Still devastated after the loss of his wife, Tom Kennedy and his young son Jake move to the sleepy village of Featherbank, looking for a much-needed fresh start.
But Featherbank has a dark past. Fifteen years ago, a twisted serial killer abducted and murdered five young boys.
Until he was finally caught, the killer was known as ‘The Whisper Man’.
Of course, an old crime need not trouble Tom and Jake as they try to settle in to their new home.
Except that now another boy has gone missing. And then Jake begins acting strangely.
He says he hears a whispering at his window . . .
My fellow bloggers have been shouting about The Whisper Man for some time, so I felt it was time for me to see what the fuss is about. I chose to listen to the audio version, narrated by Christopher Eccleston.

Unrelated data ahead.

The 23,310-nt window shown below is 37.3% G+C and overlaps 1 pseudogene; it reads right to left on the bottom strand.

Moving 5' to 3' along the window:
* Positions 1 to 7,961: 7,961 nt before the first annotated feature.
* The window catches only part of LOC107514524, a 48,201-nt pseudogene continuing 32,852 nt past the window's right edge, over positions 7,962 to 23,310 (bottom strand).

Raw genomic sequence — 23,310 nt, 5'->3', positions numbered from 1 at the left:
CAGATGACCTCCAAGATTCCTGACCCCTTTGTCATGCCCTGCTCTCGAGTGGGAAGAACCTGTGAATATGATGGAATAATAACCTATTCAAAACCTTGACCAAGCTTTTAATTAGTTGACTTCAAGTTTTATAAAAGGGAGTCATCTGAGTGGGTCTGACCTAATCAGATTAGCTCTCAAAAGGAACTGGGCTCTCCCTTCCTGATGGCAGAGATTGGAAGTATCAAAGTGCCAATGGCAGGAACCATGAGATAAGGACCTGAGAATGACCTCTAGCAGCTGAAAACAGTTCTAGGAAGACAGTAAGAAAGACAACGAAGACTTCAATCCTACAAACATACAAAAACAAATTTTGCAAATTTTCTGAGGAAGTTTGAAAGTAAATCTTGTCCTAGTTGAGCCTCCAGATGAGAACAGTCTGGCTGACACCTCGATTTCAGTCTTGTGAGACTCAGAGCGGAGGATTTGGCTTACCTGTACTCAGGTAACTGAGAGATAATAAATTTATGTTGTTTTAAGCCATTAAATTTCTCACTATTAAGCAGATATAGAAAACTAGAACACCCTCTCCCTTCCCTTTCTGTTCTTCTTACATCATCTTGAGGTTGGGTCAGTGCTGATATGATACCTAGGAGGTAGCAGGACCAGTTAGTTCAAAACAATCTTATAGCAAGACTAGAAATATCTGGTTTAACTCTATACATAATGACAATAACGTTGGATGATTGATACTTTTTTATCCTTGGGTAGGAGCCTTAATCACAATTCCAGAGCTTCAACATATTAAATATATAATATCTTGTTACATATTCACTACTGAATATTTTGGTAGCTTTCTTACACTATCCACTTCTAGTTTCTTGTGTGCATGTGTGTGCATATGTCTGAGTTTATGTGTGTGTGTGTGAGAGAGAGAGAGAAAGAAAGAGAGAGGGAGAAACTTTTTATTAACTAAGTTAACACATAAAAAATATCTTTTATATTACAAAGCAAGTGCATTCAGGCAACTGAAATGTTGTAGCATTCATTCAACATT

The atmosphere in The Whisper Man is phenomenal, and from the beginning, I felt a sense of creepiness as Tom and Jake tried to come to terms with the idea of living somewhere with a well known history. This is enhanced by the narration, although the increase in tension as the book reached its climax is not as pronounced as it could be. Nevertheless, I wanted to know who the whisper man was, and I was eager to keep on listening.
The perspective of the chapters switches between that of the police, Tom and Jake. I enjoyed this, as it helped me to understand the characters more deeply. There is a clear difference in the language each character uses, and I felt that North captured the thoughts and emotions of each one really well. However, this is not always immediately obvious in Eccleston’s intonation.
At the heart of The Whisper Man is a beautiful father and son relationship. They are both dealing with grief in their own way, but the love they have for each other radiates through the book. It provides some highly poignant moments which add an extra layer to the novel, which is so much more than a mystery.